That’s an eightfold increase just this year, according to CoinTelegraph.com.
It doesn’t feel early. Nor does it feel small.
But believe me, it is.
Cryptocurrencies today are about where cellphones were in 1992, growing fast and furiously… but with mass adoption still a decade away.
Bitcoin’s growing incredibly fast. Two billion dollars’ worth of bitcoin changes hands every day. And it’s increasingly used for remittances, payments and stored value (digital gold). Cryptocurrencies are making significant inroads in fintech, medtech and the Internet of Things.
Yet bitcoin and other cryptocurrencies haven’t truly scaled yet.
A few million people now use them. In the greater scheme of things, that’s paltry.
What happens when a few hundred million people use them?
What happens when institutional investors start putting money in them?
It’s too early to say. But we’re going to find out over the next two decades.
I look at the big picture. So where other people see high cryptocurrency prices, I see low prices.
The combined capitalization of all cryptocurrencies is still smaller than any of the world’s 100 largest stocks.
Bitcoin may be the largest cryptocurrency, but it’s only the 65th largest currency in the world overall. Some of the larger fiat currencies are highly problematic, which should provide a fertile area for future cryptocurrency adoption.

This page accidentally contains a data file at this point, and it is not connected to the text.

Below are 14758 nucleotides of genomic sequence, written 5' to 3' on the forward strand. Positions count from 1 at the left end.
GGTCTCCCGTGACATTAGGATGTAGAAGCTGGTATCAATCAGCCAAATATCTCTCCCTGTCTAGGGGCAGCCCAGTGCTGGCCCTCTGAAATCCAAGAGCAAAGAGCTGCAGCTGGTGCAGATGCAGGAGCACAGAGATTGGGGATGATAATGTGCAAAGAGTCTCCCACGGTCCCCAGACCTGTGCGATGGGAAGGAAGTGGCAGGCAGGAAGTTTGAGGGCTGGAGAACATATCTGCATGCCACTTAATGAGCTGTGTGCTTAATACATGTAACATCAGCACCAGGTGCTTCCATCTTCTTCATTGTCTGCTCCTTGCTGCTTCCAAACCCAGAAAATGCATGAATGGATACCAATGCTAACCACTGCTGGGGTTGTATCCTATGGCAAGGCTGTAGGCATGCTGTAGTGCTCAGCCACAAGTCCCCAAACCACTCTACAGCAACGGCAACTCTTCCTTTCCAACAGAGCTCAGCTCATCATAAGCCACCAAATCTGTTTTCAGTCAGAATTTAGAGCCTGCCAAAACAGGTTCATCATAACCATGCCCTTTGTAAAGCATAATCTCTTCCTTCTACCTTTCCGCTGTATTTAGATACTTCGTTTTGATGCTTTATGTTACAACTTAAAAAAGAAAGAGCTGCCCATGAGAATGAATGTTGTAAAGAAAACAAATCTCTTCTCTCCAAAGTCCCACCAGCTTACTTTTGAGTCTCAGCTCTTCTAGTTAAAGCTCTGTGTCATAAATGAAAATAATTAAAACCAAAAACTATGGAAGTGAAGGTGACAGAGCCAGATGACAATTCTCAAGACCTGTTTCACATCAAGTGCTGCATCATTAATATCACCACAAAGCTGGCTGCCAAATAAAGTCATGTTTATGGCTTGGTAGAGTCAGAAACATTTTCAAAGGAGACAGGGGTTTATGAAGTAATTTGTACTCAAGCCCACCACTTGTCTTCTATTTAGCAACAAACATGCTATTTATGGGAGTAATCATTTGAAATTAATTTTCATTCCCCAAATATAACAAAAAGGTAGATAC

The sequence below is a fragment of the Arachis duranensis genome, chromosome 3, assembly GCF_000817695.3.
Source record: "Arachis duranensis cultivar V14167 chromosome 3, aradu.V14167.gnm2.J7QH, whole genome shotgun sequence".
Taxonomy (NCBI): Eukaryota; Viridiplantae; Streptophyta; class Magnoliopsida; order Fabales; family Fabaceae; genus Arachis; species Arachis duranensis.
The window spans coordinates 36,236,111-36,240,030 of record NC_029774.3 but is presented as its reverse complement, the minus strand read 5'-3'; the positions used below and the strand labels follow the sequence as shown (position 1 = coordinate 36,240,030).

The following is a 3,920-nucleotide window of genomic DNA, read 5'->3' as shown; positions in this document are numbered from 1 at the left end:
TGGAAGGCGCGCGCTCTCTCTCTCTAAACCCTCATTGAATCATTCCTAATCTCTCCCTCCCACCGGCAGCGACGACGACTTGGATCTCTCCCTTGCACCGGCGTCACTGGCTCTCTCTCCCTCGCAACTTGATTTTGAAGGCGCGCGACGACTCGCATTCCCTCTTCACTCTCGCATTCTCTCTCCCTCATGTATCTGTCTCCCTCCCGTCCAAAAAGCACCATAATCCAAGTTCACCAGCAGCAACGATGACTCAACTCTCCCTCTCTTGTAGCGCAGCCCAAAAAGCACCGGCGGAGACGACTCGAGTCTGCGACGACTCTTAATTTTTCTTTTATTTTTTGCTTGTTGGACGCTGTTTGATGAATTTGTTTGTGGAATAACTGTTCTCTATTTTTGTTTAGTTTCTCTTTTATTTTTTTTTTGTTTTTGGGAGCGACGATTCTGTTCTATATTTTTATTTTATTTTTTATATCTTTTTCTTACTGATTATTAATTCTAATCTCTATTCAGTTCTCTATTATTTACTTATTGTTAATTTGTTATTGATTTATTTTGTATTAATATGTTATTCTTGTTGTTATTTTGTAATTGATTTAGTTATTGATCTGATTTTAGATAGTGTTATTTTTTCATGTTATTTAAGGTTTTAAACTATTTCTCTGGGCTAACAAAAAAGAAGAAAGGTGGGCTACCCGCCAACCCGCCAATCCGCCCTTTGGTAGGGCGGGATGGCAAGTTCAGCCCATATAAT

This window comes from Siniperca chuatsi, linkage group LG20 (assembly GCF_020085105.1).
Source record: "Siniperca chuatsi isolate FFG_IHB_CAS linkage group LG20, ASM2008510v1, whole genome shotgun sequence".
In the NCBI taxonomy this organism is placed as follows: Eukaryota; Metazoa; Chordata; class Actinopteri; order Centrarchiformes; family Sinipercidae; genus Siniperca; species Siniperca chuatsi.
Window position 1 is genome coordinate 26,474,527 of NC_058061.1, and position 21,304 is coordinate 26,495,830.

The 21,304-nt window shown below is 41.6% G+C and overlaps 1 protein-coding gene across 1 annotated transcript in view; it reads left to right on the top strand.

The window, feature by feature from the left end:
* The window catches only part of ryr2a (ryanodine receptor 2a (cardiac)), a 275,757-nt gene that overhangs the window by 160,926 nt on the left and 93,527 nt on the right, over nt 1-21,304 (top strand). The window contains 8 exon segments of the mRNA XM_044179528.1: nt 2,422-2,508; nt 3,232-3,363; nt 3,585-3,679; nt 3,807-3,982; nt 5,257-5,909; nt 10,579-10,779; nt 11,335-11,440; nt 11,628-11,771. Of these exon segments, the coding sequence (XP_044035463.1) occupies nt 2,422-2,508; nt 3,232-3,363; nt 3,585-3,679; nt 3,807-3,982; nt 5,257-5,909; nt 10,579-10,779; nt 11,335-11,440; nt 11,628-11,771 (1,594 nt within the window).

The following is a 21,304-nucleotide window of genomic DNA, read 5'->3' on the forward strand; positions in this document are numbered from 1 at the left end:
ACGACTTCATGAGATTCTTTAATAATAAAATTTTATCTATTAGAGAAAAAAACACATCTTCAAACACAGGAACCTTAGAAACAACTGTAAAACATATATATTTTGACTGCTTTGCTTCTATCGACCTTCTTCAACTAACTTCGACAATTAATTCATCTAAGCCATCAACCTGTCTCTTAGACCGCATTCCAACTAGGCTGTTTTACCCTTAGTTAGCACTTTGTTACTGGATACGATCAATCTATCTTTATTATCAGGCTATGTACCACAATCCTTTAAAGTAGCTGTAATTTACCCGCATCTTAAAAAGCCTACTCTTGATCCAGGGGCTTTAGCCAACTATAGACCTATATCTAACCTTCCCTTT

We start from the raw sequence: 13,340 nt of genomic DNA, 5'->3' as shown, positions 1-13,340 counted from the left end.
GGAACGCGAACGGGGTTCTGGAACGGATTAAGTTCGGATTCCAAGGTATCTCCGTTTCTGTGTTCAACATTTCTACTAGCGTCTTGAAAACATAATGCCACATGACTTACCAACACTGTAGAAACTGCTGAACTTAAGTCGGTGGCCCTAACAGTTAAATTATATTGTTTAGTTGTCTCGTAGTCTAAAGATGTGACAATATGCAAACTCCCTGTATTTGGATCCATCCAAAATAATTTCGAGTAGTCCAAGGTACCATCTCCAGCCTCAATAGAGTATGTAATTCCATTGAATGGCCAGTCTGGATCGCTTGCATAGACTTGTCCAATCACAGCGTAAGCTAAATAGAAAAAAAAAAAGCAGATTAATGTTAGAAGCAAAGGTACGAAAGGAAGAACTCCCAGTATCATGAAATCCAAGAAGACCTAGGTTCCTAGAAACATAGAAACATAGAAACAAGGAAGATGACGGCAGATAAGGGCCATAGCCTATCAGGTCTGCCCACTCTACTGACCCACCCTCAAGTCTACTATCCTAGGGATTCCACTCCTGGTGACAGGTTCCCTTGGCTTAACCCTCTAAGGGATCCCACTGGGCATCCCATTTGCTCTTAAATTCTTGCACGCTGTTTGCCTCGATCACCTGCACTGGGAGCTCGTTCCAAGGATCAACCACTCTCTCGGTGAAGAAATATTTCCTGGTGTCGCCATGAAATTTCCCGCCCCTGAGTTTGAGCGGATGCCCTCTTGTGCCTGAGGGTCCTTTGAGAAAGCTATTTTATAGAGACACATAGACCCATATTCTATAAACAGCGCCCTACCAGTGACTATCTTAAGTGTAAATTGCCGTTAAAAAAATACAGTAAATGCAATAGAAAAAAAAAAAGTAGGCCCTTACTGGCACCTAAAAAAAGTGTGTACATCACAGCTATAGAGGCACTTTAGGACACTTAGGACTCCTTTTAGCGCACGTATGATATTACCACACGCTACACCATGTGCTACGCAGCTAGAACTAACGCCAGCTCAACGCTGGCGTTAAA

Early Means Low Prices, and Bitcoin Is No Exception
I remember when oil was climbing from double-digit prices to triple-digit ones. It was a crazy time.
I had the privilege of explaining what was happening every Wednesday morning on Fox Business News.
Every week there were geopolitical events that justified yet another price increase. There were also other events that could have driven prices down.
But since they didn’t fit the narrative, they were largely ignored. I mentioned some of these events at first. But because they were having no impact on prices, I stopped. I was talking into a black hole. Nobody gave a fig about them.
Today’s narrative on bitcoin?
It’s in a bubble. Prices are extremely elevated. And buying at this juncture is buying high and buying foolish.
That’s NOT looking at the big picture. To be frank, it’s small thinking from small minds.
I remember when oil was going for $15 to $20 a barrel. Now it’s going for $50 to $60.
Compared to $15, it’s expensive. Compared to $147, it’s cheap.
Seeing the big picture – and knowing how high oil can go – I’d never consider current oil prices expensive.
My favorite three words are “IT’S VERY EARLY.” There’s a long way to go.
I see bitcoin and cryptocurrencies as a huge irresistible investing opportunity. Think about it this way: People who invest early in so-called bubbles usually come out WAY AHEAD.
The long-term upside of the stock market? It pales in comparison.
I strongly suggest you diversify at least a small part of your investible savings out of public stocks and into cryptocurrencies.
The opportunity costs of NOT doing so are just too significant to ignore.
Co-Founder, Early Investing
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Source: Early Investing